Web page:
The Annual Castan Centre for Human Rights Law Conference
We acknowledge and pay respects to the Elders and Traditional Owners of the land on which our Monash University Australian campuses stand.
Information for Indigenous Australians.
The Conference may be credited towards CPD requirements. See the Law Institute of Victoria's Legal Compliance website for further information.
Leading researchers, practitioners and advocates joined us to discuss reproductive rights, the prevention of torture, the federal human rights framework, and climate activism. View the hashtag #HumanRights23 to read some of the @CastanCentre audience engagement that took place on Twitter.
KEYNOTE: OUTWARD-INWARD MISALIGNMENT? AUSTRALIA’S PLACE AND PERFORMANCE IN THE GLOBAL STRUGGLE AGAINST TORTURE
The prohibition against torture and other cruel, inhuman or degrading treatment or punishment is widely recognised, yet regularly infringed upon. In her first six months in office as United Nations Special Rapporteur on torture, Dr Alice Edwards has been inundated with allegations of torture and other ill-treatment from victim-survivors.
Australia promotes itself as a champion of the international human rights system, yet the country has recently attracted negative attention following the cancellation of the UN Subcommittee on the Prevention of Torture’s official visit in October last year because of issues obtaining access to places of detention, only the third time such action has been taken in the Subcommittee’s history. Should this prompt a reckoning in Australia as to the misalignment between its outward posture on human rights and its internal practices?
KEYNOTE: A NEW NATIONAL HUMAN RIGHTS FRAMEWORK FOR AUSTRALIA
The Australian Human Rights Commission is reaching the conclusion of its’ Free and Equal project, identifying what the national system for protecting human rights should be in Australia. In this keynote, President Croucher will outline the Commission’s vision of a new national human rights framework, as well as the centrepiece of this framework – a national Human Rights Act for Australia.
PANEL: REPRODUCTIVE RIGHTS AND HEALTH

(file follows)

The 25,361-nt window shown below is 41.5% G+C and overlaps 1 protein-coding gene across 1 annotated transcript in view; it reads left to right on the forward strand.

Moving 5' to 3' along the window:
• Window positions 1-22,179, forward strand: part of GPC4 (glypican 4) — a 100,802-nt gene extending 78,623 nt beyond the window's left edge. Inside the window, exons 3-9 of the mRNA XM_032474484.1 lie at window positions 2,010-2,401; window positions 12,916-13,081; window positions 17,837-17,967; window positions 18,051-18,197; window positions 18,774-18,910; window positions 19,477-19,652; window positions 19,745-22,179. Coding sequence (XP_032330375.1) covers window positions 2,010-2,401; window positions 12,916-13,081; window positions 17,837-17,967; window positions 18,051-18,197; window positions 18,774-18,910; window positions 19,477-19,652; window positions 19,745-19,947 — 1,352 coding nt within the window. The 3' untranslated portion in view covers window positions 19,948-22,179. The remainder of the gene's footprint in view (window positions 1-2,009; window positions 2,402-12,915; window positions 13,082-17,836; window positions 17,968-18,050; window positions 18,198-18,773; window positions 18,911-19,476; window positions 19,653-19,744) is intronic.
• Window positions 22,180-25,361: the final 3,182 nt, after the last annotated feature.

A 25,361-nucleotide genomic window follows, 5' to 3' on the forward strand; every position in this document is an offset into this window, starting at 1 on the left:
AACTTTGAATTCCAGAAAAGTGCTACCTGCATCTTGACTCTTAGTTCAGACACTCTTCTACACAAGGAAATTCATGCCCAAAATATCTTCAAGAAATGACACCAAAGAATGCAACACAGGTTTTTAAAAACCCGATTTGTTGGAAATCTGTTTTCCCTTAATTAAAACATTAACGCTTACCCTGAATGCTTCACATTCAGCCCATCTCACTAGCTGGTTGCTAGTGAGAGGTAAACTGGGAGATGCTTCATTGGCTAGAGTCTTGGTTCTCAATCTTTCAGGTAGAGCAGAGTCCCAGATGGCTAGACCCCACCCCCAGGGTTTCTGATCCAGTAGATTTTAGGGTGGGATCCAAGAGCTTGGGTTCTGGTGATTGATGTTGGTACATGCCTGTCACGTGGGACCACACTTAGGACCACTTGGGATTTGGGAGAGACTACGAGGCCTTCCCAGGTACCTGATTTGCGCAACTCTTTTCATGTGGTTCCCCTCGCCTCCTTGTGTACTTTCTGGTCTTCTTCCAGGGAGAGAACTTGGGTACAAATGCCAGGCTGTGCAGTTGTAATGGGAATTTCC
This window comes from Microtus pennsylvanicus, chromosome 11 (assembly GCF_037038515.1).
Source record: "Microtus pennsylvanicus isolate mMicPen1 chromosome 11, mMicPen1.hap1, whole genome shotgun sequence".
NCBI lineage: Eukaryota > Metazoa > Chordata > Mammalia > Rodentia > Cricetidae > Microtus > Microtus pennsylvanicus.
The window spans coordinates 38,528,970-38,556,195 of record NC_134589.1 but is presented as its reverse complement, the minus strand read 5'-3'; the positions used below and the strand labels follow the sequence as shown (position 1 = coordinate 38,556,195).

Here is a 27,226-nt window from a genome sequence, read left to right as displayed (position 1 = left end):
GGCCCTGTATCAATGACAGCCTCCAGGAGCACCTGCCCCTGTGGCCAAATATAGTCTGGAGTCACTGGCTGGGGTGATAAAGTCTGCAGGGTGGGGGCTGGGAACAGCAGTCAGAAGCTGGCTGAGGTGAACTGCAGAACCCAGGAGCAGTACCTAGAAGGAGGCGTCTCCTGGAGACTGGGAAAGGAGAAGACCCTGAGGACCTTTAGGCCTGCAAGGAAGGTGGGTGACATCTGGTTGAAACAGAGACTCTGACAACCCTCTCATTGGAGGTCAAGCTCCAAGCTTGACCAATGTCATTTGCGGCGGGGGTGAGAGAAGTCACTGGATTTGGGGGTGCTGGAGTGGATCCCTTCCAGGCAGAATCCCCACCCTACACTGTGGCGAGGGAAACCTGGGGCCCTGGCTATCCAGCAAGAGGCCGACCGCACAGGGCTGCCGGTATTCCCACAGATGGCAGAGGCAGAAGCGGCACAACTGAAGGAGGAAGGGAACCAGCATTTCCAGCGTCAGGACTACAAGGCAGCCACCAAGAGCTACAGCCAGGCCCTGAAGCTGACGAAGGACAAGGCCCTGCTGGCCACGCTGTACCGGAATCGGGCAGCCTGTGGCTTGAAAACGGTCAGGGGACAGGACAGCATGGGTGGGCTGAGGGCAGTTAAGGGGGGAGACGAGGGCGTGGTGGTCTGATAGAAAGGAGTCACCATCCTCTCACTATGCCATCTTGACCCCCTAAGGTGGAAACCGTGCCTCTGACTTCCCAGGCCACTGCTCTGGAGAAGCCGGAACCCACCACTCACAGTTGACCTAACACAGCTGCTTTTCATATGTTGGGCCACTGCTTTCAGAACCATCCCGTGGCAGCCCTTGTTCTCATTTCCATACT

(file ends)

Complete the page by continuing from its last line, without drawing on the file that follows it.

In 2022 the United States Supreme Court overturned the decision of Roe v Wade, removing constitutional protection for the right to abortion. This decision has had an enormous impact on abortion access in the United States, and in Australia it prompted people to think about the extent to which reproductive rights are protected and the accessibility of reproductive health care. This panel will discuss the historical, legal and practical issues surrounding abortion access in the United States and Australia.
PANEL: A HUMAN RIGHTS ACT FOR AUSTRALIA
In March 2023, the Australian Human Rights Commission’s Position Paper 'A Human Rights Act for Australia' identified problems with the existing protection of human rights at the federal level, and supported the enactment of comprehensive human rights legislation that protects civil, political, economic, social and cultural rights. The speakers in this session will explore the Commission’s key proposals, and where relevant situate these proposals within the context of the pre-existing human rights legislation in the sub-national jurisdictions.
PANEL: CLIMATE AND PROTEST
This panel will discuss and analyse the newly-introduced laws in NSW, Tasmania and Victoria, and the role of law in limiting protest in Australia. We will hear from a committed activist about how protest is being restricted in relation to climate activism.
WELCOME AND OPENING OF THE CONFERENCE
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